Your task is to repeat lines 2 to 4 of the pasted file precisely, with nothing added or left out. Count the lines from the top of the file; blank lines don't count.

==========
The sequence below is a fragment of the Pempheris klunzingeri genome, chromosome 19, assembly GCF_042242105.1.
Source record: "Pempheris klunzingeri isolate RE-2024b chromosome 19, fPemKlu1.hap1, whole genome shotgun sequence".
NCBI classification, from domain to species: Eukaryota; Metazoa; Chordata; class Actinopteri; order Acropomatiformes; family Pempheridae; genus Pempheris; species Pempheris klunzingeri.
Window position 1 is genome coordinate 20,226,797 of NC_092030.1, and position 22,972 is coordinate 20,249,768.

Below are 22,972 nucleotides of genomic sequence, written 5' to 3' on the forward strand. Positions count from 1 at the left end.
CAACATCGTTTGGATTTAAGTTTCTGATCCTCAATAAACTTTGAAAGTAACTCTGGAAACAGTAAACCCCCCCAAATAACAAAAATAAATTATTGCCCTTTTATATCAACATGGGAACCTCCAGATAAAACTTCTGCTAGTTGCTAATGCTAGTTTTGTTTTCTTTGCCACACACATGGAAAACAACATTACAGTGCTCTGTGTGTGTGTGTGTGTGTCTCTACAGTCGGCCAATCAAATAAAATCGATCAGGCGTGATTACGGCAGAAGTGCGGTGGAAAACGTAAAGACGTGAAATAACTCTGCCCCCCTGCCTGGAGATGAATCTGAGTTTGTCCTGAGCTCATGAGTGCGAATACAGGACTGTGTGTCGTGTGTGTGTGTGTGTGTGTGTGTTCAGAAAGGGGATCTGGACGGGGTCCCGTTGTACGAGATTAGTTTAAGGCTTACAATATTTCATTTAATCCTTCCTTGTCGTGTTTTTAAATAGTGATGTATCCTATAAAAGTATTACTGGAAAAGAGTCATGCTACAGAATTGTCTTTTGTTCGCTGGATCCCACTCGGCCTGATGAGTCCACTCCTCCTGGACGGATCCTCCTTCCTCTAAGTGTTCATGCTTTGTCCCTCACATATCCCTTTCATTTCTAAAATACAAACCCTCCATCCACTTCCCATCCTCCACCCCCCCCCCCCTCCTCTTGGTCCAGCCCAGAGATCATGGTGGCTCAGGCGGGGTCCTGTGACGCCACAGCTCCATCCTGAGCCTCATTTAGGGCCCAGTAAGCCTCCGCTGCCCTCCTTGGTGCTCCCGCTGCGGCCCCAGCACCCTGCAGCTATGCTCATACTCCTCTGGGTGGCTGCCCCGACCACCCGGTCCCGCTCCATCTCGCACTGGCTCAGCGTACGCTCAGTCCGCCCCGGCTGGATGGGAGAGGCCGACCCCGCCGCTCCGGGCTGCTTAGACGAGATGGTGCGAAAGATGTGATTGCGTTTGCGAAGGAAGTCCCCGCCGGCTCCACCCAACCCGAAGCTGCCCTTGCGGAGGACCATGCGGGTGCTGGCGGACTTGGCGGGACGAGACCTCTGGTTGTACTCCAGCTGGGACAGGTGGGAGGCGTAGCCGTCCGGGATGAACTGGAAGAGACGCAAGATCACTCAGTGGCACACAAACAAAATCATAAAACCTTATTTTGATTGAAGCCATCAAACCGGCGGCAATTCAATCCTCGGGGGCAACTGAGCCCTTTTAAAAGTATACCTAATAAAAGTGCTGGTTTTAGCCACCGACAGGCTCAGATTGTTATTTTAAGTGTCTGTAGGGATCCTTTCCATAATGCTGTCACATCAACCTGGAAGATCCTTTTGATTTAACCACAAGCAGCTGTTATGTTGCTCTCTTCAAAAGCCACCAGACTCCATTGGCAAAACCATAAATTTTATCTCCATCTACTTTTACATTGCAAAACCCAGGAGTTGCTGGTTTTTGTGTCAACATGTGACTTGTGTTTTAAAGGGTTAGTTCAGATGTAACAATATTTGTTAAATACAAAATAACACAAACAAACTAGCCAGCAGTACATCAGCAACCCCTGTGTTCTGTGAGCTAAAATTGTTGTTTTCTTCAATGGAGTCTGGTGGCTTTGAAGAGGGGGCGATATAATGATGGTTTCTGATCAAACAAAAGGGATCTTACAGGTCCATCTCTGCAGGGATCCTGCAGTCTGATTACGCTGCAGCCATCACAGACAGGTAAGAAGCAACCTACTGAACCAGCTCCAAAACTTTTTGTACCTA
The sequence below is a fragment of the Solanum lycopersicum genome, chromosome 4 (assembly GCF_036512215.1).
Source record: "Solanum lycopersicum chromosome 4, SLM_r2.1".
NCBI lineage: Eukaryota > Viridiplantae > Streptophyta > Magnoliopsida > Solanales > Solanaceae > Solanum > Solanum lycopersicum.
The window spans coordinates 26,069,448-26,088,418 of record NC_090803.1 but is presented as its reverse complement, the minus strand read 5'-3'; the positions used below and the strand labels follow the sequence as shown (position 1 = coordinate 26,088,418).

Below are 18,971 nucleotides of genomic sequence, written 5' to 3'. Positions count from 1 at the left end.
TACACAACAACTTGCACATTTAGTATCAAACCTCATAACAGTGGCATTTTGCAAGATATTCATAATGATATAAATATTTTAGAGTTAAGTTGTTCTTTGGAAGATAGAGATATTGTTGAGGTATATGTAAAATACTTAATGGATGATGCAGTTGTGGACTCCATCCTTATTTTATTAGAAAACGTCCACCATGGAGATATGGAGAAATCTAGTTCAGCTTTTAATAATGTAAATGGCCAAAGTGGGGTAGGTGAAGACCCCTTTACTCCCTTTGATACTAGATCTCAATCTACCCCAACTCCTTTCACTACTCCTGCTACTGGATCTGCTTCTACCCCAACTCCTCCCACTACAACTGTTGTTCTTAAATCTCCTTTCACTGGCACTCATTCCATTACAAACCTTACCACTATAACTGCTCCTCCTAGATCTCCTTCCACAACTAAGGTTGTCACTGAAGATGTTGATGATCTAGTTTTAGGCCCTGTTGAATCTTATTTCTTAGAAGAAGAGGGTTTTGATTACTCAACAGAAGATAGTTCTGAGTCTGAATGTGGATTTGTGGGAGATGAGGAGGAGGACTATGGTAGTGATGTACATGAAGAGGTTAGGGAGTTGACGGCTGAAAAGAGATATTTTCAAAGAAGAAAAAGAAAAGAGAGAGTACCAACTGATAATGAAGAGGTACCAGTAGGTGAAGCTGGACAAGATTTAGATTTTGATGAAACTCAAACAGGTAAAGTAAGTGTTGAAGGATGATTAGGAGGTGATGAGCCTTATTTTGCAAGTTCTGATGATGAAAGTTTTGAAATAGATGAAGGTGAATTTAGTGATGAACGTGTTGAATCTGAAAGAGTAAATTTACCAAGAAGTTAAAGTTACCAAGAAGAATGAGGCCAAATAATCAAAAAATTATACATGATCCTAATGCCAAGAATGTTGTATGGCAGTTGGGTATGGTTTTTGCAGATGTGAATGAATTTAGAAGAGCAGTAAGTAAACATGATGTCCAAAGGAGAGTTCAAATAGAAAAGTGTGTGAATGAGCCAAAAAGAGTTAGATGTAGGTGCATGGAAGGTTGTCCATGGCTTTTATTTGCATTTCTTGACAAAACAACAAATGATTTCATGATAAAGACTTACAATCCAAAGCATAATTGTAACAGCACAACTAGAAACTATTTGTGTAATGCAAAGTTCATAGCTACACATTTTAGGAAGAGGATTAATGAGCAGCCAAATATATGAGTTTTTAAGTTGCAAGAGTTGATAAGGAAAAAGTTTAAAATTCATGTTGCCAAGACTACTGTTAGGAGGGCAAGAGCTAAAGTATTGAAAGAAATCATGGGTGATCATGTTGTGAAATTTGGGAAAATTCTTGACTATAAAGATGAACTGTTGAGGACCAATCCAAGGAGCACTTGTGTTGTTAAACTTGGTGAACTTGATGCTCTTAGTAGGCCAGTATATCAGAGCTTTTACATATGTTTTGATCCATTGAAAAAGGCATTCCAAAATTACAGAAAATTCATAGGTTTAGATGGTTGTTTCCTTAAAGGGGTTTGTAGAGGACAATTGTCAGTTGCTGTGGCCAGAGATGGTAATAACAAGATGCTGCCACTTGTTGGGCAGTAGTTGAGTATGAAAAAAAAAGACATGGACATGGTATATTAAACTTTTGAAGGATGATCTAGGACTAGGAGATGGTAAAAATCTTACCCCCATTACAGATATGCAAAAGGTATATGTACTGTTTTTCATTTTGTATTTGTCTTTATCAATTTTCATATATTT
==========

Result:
Source record: "Pempheris klunzingeri isolate RE-2024b chromosome 19, fPemKlu1.hap1, whole genome shotgun sequence".
NCBI classification, from domain to species: Eukaryota; Metazoa; Chordata; class Actinopteri; order Acropomatiformes; family Pempheridae; genus Pempheris; species Pempheris klunzingeri.
Window position 1 is genome coordinate 20,226,797 of NC_092030.1, and position 22,972 is coordinate 20,249,768.